Friday's Jobs Report Could Show Decline of 670,000Go To Original
U.S. private-sector employers shed 693,000 jobs in December, a private employment service said Wednesday in a report that was far worse than expected and pointed to more ugly news from the government's jobs data due later this week.
The drop, much bigger than the revised 476,000 private sector jobs lost in November, is consistent with about a 670,000 fall in December non-farm payrolls, said Joel Prakken, chairman of Macroeconomic Advisers, which jointly develops the private sector employment report with ADP Employer Services.
"If we assume that governments added say 20-odd thousand jobs then this morning's number would correspond to a decline of about maybe 670,000 or so for total employment," Prakken told a teleconference of journalists.
On Friday the government will release its non-farm payrolls report, considered the most authoritative gauge of the U.S. labor market.
After the ADP report, U.S. Treasury bonds regained some lost ground, the dollar extended its losses against the euro and the yen and U.S. stock futures slid.
The median of estimates from 20 economists surveyed by Reuters for the ADP Employer Services report was for a loss of 473,000 private-sector jobs in December.
The report for December was the first month the data was issued using a new methodology, which ADP said was designed to more closely predict the outcome of the government's non-farm payrolls report.
"It's obviously a terrible number, though everyone was expecting a terrible number," said Steven Butler, director of FX trading at Scotia Capital in Toronto.
"The initial shock is a big one...and should keep the dollar under pressure for the rest of the session," he said.
Another report, from outplacement company Challenger, Gray & Christmas, showed that planned layoffs at U.S. firms eased in December from the previous month's seven-year high but they were up an astounding 275 percent annually as the year-old recession cut a huge swathe of destruction through job market.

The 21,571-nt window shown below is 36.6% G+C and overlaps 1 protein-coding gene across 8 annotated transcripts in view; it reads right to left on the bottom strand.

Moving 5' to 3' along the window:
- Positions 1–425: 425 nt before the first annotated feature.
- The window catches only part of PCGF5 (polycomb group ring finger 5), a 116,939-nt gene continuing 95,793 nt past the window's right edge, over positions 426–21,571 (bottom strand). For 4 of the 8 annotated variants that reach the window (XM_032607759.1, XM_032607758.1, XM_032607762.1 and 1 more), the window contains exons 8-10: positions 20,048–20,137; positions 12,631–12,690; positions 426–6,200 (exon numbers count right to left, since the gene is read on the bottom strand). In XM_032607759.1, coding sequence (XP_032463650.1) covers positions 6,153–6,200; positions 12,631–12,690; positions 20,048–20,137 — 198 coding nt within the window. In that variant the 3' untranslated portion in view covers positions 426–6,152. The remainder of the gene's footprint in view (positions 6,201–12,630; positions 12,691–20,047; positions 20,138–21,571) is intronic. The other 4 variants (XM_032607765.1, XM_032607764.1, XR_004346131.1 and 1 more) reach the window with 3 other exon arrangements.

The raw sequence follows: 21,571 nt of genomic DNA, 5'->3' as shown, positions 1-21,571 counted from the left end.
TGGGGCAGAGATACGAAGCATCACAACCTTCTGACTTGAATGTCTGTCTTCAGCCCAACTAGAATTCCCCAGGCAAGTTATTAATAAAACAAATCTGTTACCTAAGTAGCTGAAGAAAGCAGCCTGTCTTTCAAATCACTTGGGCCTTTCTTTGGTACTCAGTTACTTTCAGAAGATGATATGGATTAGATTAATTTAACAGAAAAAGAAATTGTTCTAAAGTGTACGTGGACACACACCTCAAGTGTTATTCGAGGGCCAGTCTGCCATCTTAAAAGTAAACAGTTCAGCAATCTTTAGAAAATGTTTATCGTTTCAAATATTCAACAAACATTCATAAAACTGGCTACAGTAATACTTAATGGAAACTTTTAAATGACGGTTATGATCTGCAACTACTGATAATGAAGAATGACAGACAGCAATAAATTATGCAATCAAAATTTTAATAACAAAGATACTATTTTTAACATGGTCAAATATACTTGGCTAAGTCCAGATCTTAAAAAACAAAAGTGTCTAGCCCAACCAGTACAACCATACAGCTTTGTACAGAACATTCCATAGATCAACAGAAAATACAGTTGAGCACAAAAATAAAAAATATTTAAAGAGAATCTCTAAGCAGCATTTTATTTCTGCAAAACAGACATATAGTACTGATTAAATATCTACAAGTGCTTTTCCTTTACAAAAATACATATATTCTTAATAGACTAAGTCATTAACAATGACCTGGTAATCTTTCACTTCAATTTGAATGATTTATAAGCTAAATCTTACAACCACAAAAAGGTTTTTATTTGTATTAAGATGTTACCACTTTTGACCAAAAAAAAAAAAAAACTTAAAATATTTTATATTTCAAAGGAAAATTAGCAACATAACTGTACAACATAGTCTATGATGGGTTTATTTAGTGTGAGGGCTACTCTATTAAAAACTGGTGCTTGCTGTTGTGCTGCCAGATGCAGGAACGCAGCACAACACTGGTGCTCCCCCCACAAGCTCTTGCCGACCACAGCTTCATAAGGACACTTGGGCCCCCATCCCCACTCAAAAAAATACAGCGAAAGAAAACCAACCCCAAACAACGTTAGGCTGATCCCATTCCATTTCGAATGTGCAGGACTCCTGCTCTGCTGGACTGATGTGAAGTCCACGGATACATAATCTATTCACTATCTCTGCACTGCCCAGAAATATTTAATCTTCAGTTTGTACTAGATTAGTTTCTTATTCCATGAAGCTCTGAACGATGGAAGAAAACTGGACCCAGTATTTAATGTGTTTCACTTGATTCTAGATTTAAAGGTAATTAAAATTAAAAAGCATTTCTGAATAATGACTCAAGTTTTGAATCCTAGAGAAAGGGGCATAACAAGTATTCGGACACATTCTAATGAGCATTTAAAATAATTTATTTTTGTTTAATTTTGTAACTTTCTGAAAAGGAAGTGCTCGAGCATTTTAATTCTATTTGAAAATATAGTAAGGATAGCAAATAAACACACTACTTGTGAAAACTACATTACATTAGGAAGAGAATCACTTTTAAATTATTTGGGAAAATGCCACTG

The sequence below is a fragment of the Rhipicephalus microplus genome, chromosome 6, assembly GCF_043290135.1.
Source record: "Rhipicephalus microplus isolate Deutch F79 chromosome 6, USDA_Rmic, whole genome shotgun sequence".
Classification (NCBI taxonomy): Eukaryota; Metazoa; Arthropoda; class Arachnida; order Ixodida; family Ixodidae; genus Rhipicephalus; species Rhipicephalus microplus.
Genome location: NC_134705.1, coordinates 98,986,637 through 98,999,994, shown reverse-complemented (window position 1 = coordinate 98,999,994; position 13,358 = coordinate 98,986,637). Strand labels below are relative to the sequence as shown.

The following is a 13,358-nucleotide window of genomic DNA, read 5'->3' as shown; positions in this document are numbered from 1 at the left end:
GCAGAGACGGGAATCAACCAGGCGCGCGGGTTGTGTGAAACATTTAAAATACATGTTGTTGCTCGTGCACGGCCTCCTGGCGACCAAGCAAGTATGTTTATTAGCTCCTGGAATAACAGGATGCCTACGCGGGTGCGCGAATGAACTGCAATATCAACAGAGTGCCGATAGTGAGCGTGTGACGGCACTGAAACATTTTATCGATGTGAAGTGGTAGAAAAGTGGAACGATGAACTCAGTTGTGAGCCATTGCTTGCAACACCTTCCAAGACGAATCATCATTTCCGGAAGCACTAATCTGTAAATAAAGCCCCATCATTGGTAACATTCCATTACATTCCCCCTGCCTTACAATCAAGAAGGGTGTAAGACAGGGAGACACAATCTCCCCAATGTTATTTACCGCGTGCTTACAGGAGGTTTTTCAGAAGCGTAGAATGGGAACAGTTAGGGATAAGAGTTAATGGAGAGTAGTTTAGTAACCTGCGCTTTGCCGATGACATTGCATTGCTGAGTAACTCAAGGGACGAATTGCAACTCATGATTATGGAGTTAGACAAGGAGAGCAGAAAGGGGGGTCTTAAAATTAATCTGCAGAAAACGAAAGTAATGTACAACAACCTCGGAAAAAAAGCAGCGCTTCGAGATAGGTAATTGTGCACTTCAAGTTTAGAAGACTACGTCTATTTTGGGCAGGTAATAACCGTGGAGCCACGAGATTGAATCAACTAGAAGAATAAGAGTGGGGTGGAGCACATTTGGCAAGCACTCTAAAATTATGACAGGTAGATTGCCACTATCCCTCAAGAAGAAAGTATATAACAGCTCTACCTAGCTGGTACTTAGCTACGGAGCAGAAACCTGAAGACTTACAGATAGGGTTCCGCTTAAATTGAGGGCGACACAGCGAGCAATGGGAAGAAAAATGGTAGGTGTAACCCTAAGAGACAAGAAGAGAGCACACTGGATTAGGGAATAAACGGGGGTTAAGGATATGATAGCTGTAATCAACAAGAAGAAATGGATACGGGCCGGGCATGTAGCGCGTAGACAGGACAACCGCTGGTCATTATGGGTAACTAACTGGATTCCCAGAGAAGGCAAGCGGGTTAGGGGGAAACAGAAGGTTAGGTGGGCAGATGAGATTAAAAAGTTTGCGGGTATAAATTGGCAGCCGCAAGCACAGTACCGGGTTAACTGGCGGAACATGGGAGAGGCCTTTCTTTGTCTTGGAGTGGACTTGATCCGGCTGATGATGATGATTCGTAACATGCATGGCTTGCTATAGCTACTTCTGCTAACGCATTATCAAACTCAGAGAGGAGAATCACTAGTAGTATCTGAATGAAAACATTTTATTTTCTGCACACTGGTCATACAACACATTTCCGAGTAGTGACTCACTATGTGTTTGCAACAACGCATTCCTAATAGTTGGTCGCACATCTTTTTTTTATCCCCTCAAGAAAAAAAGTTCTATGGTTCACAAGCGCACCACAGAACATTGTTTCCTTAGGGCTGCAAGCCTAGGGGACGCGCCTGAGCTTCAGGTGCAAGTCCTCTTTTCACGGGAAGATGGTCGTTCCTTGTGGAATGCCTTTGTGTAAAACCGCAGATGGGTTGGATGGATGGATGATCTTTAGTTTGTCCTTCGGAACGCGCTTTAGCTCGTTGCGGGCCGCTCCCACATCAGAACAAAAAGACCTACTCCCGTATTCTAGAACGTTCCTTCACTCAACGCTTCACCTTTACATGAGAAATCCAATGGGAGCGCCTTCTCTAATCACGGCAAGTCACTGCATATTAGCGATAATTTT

The economic slump, which is likely to be the longest since the Great Depression of the 1930s, also produced the worst year of layoffs since 2003, outplacement company Challenger, the firm said Wednesday in its monthly report on U.S. job cuts.
The report said heavy job-cutting could continue through at least the first half of 2009, and the outlook afterward hinges on President-elect Barack Obama's plans to stimulate the economy through increased government spending.
"The economy could begin to mount a comeback in the second half of the year, if the new administration can achieve quick passage of its proposed economic and job-growth stimulus package," said John Challenger, chief executive officer of Challenger, Gray & Christmas.
Video: Joel Prakken of Macroeconomic Advisers discusses the jobs numbers.
"The plan to rebuild the nation's crumbling infrastructure will benefit not only laborers on the front lines, but it will push up through the economy, creating jobs for manufacturing workers, engineers, architects, technology specialists, etc."
Job cuts announced in December totaled 166,348, down 8.4 percent from November's 181,671, Challenger, Gray & Christmas said. Despite the monthly decline, layoffs were up from just 44,416 in the year-ago period.
Overall, employers announced 1,223,993 job cuts in 2008, the largest annual total since 2003, when there were 1,236,426 job cuts.
The year-end total was up 59 percent from the 768,264 layoffs announced in 2007. It was the largest total for any December since Challenger started tracking layoffs in 1993.
Employers announced 460,903 job cuts in the fourth quarter alone, producing the largest one-quarter total since 478,905 job cuts were announced in the first three months of 2002.
The financial sector was at the epicenter of the economic turmoil in 2008 and, not surprisingly, job cuts.
The financial sector announced plans to shed 260,110 workers, the third largest annual industry total on record behind the 317,777 job cuts and 268,851 job cuts announced by the telecommunications sector in 2001 and 2002, respectively.
The automotive industry was the second-biggest downsizing industry of the year, with 127,281 announced cuts followed by transportation at 82,859.
The financial sector also topped the December layoffs with 39,604.